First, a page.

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Vanadium is a medium-hard, steel-blue metal. Although a lesser-known metal, it is quite valuable in the manufacturing industry due to its malleable, ductile and corrosion-resistant qualities.
Vanadium rarely exists as a free element in nature but can be found in about 65 different minerals, including magnetite, vanadinite, carnotite and patronite. It also can be found in phosphate rock and some crude oils. Vanadium is usually obtained by heating crushed ore in the presence of carbon and chlorine to produce vanadium trichloride, which is then heated with magnesium in an argon atmosphere, according to Jefferson Lab. Around 98 percent of mined vanadium ore comes from South Africa, Russia, and China.
Vanadium makes up 150 parts per million (ppm) of the Earth’s core and comprises 0.019 percent of the Earth’s crust, according to PeriodicTable.com. The cosmic quantity of vanadium in the universe is about 0.0001 percent. Vanadium can be detected spectroscopically in the Sun’s rays and occasionally in the light of other stars.
Vanadium was discovered twice, according to the Royal Society of Chemistry. In 1801, Andrés Manuel del Rio, a professor of mineralogy in Mexico City, discovered it in a specimen of vanadite. He sent samples of the element (which he had named erythronium) along with a letter describing his methods to the Institute de France for inspection and confirmation. Tragically, his letter was lost in a shipwreck, according to the Jefferson Lab, and the Institute received only his sample, along with a short note telling them how the new element resembled chromium. The Institute concluded that the sample was, in fact, a chromium mineral, and del Rio withdrew his claim.
Later, in 1830, vanadium was rediscovered by Swedish chemist Nils Gabriel Sefstrôm as he was analyzing samples of iron from a mine in Sweden. Possibly inspired by the element’s beautifully-colored compounds, Sefström named the element vanadium after the Old Norse goddess Vanadis, the old Norse name for Freya, who is associated with beauty and fertility.
The element was finally isolated in 1867 by the English chemist Sir Henry Enfield Roscoe when he was combining vanadium trichloride (VCl3) with hydrogen gas (H2).
High doses of vanadium are toxic to humans, but scientists think we may need the element in very small amounts for normal bone growth. Vanadium can be found in trace amounts in many types of food, including mushrooms, black pepper, parsley, dill weed, shellfish, beer, wine and grain. When we eat a balanced diet, we consume just 0.01 milligrams per day, and this is more than enough for our biological needs, according to the Royal Society of Chemistry.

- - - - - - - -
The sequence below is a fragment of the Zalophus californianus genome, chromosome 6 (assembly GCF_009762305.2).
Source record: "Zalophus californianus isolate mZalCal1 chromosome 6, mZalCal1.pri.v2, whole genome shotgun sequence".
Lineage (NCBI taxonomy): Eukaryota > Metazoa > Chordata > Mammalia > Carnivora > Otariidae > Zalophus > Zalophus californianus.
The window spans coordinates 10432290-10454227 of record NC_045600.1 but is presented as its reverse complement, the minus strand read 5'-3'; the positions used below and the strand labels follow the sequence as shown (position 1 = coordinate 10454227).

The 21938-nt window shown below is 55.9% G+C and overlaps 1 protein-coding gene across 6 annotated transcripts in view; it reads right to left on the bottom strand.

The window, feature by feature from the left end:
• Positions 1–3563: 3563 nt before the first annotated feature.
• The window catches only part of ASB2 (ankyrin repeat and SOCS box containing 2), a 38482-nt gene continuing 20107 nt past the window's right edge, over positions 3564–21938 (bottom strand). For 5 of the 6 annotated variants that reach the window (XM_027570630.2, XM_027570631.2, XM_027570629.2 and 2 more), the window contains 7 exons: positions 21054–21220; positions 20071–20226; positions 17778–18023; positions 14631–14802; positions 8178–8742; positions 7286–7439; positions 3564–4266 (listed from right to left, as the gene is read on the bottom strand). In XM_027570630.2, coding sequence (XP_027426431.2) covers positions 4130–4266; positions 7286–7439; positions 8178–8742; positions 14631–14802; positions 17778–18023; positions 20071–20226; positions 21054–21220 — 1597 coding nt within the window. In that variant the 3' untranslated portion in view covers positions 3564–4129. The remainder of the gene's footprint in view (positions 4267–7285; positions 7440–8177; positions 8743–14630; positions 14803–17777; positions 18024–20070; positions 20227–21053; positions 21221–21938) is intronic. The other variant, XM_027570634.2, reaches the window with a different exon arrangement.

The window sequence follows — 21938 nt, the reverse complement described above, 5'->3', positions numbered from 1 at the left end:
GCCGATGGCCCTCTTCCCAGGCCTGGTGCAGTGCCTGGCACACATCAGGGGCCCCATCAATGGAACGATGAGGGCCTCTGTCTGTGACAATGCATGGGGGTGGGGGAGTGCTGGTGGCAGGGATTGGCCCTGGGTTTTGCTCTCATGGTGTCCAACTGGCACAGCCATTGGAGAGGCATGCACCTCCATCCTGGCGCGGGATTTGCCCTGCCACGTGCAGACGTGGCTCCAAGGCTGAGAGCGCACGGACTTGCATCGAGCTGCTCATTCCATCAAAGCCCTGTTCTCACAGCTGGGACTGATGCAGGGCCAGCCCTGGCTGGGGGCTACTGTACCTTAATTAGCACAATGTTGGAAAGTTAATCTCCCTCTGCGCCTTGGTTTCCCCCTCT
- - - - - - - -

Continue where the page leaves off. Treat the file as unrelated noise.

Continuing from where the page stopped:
Very few vanadium studies have involved humans (most have been conducted on animals), so vanadium isn’t currently recommended for any particular diseases or health conditions. However, several animal studies and a few small human studies suggest that vanadium may lower blood sugar levels and improve insulin sensitivity in patients with type 2 diabetes, according to the University of Maryland Medical Center.
In some studies on mice, for example, vanadium was shown to lower blood sugar and levels of low-density lipoprotein (LDL) cholesterol and triglyceride. In a 1994 study on goats, published in the Journal of the American Dietetic Association, goat kids whose mothers consumed a diet deficient in vanadium were born with skeletal deficiencies and died three days later.
Many of the human studies with vanadium involved small numbers of people for short periods of time and with high doses, well above the tolerable upper intake level (UL), and scientists don’t know if these levels are even safe for human consumption.
Vanadium is sold as a bodybuilding supplement typically in the form of vanadyl sulfate. The supplement is marketed as a way to increase muscle uptake of glucose and amino acids and enhance the synthesis of glycogen and protein. However, according to some scientific research, vanadium does not appear to enhance insulin activity in healthy people, only in diabetics, according to Encyclopedia.com.
Around 80 percent of the vanadium produced is alloyed with iron to make a shock- and corrosion-resistant steel additive called ferrovanadium, according to Jefferson Lab. Ferrovanadium contains between 1 to 6 percent vanadium.
Vanadium-steel alloys are used to make extremely tough tools such as axles, armor plates, car gears, springs, cutting tools, piston rods and crankshafts. Vanadium alloys are also used to make nuclear reactors because of their low-neutron-absorbing properties, according to the Royal Society of Chemistry. In fact, the first widespread industrial use for vanadium was in the steel framework of the Model T Ford, which allowed for a lighter weight frame that was also of greater tensile strength.
The compound vanadium pentoxide (V2O5) is used as a mordant (a substance that permanently fixes dyes to fabrics), as a catalyst in some chemical reactions and in the manufacturing of ceramics. It can also be combined with gallium to form superconductive magnets, according to Jefferson Lab. When mixed with aluminum and titanium, vanadium can create a very strong alloy that is used for special applications such as dental implants and jet engines.
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